Out of this world

Nitrogen dioxide concentrations over Europe. This image uses data from the Copernicus Sentinel-5P satellite showing polluting nitrogen dioxide concentrations in March–April 2019 prior to pandemic restrictions lowering the amount. Credit: Contains modified Copernicus Sentinel data (2019–20), processed by KNMI/ESA.

For many years the scientific community has wrestled with the problem of how to engage the public with complex issues surrounding climate change. From accusations of ‘doom-mongering’ to the risk of bombarding people with stats and facts, the difficulty has remained how to gain the attention of the public without frightening or frustrating them away from making and advocating positive change.

Now a new comment piece published in Nature Astronomy has concluded that astronomers could play a key role in future communication, using their platforms and profiles to reach out to the media and the public alike.

Alison Anderson, Professor of Sociology at the University of Plymouth, and science communicator and previous British Science Association Media Fellow Dr Gina Maffey, say that astronomy “offers many entry points to talking about climate change”, from the climate history of the terrestrial planets to the notion that there is no alternative planet for humans to live on – “no Planet B”.

They also believe that astronomers are more likely to command public respect, as their appeal crosses international and cultural boundaries – as evidenced by the likes of Stephen Hawking, Albert Einstein and Sir Isaac Newton.

Their article comes at a time of growing calls from the astronomy community to act, with bodies such as Astronomers for Planet Earth coming to the fore, and a recent open letter signed by more than 2,750 astronomers

“Climate change is one of the most serious challenges facing our planet and we are increasingly experiencing its dire effects with soaring temperatures, wildfires, floods and droughts,” 

they write. 

“Within astronomy there is growing recognition of the urgency of the situation, the profession’s impact on it and the need to communicate outside the academy.”

In their article, Professor Anderson and Dr Maffey map out five steps for astronomers to communicate climate change effectively.

Tell a story

Whether it is using relevant metaphors or strong visual analogies, or relying upon actual imagery, such as the satellite pictures charting the dramatic reduction in nitrogen dioxide concentrations as COVID-19 restrictions were applied, telling stories enables audiences to better understand complex issues.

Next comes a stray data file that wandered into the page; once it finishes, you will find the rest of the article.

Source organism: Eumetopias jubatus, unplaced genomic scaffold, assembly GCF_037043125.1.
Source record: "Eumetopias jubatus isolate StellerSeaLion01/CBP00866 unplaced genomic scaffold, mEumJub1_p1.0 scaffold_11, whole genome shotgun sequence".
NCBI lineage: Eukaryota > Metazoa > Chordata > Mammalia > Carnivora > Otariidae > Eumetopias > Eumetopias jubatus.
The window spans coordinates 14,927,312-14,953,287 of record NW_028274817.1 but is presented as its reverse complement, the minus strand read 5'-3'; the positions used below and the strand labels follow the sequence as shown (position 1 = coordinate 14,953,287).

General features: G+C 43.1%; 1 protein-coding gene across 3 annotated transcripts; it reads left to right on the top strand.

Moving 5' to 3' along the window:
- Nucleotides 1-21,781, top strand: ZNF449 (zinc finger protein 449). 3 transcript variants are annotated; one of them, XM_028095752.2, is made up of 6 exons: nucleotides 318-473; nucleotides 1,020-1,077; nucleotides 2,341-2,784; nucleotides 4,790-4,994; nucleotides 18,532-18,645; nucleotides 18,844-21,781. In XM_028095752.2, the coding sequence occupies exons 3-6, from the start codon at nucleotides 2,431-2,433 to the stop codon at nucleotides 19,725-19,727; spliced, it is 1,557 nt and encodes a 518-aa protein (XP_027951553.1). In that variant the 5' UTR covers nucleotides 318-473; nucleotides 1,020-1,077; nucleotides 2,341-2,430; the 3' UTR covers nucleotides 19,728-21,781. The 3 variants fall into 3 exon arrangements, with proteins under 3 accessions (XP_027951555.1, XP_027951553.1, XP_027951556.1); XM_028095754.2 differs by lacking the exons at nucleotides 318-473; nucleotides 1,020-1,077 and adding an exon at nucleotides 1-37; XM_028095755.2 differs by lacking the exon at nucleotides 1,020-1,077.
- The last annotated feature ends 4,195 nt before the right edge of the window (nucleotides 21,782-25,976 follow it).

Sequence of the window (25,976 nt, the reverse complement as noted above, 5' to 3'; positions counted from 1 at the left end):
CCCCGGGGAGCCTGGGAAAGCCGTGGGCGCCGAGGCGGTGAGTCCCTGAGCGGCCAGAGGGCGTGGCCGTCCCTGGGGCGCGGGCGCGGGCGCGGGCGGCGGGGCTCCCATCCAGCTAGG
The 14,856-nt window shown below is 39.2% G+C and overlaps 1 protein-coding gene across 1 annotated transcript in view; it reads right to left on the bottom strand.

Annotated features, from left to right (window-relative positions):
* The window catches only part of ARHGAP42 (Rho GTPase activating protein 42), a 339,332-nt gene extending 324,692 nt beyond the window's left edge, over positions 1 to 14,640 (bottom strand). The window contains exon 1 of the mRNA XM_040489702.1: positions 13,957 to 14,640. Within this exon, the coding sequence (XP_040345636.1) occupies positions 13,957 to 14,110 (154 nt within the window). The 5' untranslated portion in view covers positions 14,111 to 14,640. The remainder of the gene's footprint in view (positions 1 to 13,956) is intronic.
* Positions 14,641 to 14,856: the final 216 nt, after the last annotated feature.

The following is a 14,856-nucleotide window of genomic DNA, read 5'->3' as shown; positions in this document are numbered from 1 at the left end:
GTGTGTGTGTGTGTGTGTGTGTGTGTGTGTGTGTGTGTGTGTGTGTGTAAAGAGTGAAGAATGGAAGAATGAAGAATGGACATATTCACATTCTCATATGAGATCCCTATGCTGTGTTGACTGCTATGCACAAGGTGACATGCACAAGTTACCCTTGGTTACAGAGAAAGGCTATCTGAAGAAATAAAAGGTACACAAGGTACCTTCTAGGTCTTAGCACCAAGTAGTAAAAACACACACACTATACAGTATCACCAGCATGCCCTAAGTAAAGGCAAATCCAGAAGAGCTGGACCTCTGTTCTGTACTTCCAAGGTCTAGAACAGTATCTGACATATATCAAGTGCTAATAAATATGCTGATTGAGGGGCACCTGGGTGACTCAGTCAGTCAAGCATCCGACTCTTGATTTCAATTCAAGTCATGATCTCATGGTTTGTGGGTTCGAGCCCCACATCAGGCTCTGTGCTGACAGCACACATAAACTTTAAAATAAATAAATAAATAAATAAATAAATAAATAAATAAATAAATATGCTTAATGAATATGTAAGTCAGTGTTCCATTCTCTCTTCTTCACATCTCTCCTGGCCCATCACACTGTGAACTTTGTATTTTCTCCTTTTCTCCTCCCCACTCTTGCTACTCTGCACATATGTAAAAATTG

Make it relevant

While the climate impacts everyone, climate change can be a psychologically distant and abstract concept. Astronomers can help overcome that through focusing on local environmental issues or meteorological conditions and linking to immediate and personally relevant issues.

Tailor the message

“Providing people with more knowledge will not fix the problem,”

say the authors, debunking the assumption made by communicators that the problem is simply one of the public not understanding climate change. In reality, they argue, the same message is likely to be received differently by different audiences and attitudes to climate change will be shaped by socio-political and cultural values. Research has shown that people who strongly identify with personal ambition and materialism have a tendency to be more sceptical of climate change messaging – but may be more receptive when it is framed as energy efficiency and waste avoidance.

Focus on solutions

It is imperative that climate change communication is solution-focused, the authors say. While ‘doom and gloom’ messaging might grab headlines, it can be counter-productive, leaving people feeling apathetic, despondent and disempowered. International astronomy projects typically hold strong public appeal and cross-cultural divides, and it is this ambassadorial element that astronomers can tap into when communicating the need for cross-sector change at a system level.

Embed change in astronomy

Astronomers have been shown to take part in a greater number of public engagement activities (including lectures, school visits and media interviews) than other scientific disciplines. They have, therefore, a prime platform through which to engage audiences with climate change. But in order to do so, they often require support and backing from the institutions they work for.

“Astronomers are able to use astronomy as a bridge to introduce topics that hold increasing relevance and impact for individuals’ everyday lives,”

Professor Anderson and Dr Maffey conclude.

“We are at a crucial point in history where the astronomy community can make a hugely important contribution to engaging the public with one of the most serious challenges of our time. In so doing, this will also create an opportunity for other scientific disciplines to reflect upon their own contributions.”

Five steps for astronomers to communicate climate change effectively can be viewed via the Springer Nature Content Sharing Initiative.